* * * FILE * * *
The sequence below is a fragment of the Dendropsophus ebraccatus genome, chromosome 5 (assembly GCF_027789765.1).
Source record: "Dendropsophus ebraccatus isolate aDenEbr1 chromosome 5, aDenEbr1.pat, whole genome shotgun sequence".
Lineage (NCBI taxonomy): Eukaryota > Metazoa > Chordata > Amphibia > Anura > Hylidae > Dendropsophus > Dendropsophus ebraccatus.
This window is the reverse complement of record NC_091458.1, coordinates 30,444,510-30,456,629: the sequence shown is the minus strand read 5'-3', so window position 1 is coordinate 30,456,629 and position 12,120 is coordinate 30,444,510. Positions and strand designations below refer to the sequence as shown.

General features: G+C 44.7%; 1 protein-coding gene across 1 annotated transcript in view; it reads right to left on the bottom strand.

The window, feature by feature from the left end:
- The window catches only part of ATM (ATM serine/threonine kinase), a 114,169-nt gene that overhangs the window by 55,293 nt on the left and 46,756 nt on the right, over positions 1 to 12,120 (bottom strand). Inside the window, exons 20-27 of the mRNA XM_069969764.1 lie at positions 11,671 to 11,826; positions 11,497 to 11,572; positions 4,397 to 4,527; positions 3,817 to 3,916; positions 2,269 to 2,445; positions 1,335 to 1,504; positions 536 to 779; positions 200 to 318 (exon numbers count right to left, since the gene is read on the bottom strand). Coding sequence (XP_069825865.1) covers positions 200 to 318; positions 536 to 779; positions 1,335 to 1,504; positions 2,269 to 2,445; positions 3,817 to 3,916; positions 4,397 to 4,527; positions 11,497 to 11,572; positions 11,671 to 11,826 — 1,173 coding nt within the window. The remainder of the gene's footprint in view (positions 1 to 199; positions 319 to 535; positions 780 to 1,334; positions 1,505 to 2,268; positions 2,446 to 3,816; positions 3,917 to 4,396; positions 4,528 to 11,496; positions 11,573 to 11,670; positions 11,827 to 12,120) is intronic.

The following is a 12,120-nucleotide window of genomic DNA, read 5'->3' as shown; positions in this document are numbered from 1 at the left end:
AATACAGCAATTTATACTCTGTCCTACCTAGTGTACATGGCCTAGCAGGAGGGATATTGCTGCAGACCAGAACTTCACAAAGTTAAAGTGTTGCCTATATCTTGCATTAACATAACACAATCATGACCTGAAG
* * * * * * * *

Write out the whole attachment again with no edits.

The sequence below is a fragment of the Dendropsophus ebraccatus genome, chromosome 5 (assembly GCF_027789765.1).
Source record: "Dendropsophus ebraccatus isolate aDenEbr1 chromosome 5, aDenEbr1.pat, whole genome shotgun sequence".
Lineage (NCBI taxonomy): Eukaryota > Metazoa > Chordata > Amphibia > Anura > Hylidae > Dendropsophus > Dendropsophus ebraccatus.
This window is the reverse complement of record NC_091458.1, coordinates 30,444,510-30,456,629: the sequence shown is the minus strand read 5'-3', so window position 1 is coordinate 30,456,629 and position 12,120 is coordinate 30,444,510. Positions and strand designations below refer to the sequence as shown.

General features: G+C 44.7%; 1 protein-coding gene across 1 annotated transcript in view; it reads right to left on the bottom strand.

The window, feature by feature from the left end:
- The window catches only part of ATM (ATM serine/threonine kinase), a 114,169-nt gene that overhangs the window by 55,293 nt on the left and 46,756 nt on the right, over positions 1 to 12,120 (bottom strand). Inside the window, exons 20-27 of the mRNA XM_069969764.1 lie at positions 11,671 to 11,826; positions 11,497 to 11,572; positions 4,397 to 4,527; positions 3,817 to 3,916; positions 2,269 to 2,445; positions 1,335 to 1,504; positions 536 to 779; positions 200 to 318 (exon numbers count right to left, since the gene is read on the bottom strand). Coding sequence (XP_069825865.1) covers positions 200 to 318; positions 536 to 779; positions 1,335 to 1,504; positions 2,269 to 2,445; positions 3,817 to 3,916; positions 4,397 to 4,527; positions 11,497 to 11,572; positions 11,671 to 11,826 — 1,173 coding nt within the window. The remainder of the gene's footprint in view (positions 1 to 199; positions 319 to 535; positions 780 to 1,334; positions 1,505 to 2,268; positions 2,446 to 3,816; positions 3,917 to 4,396; positions 4,528 to 11,496; positions 11,573 to 11,670; positions 11,827 to 12,120) is intronic.

The following is a 12,120-nucleotide window of genomic DNA, read 5'->3' as shown; positions in this document are numbered from 1 at the left end:
AATACAGCAATTTATACTCTGTCCTACCTAGTGTACATGGCCTAGCAGGAGGGATATTGCTGCAGACCAGAACTTCACAAAGTTAAAGTGTTGCCTATATCTTGCATTAACATAACACAATCATGACCTGAAG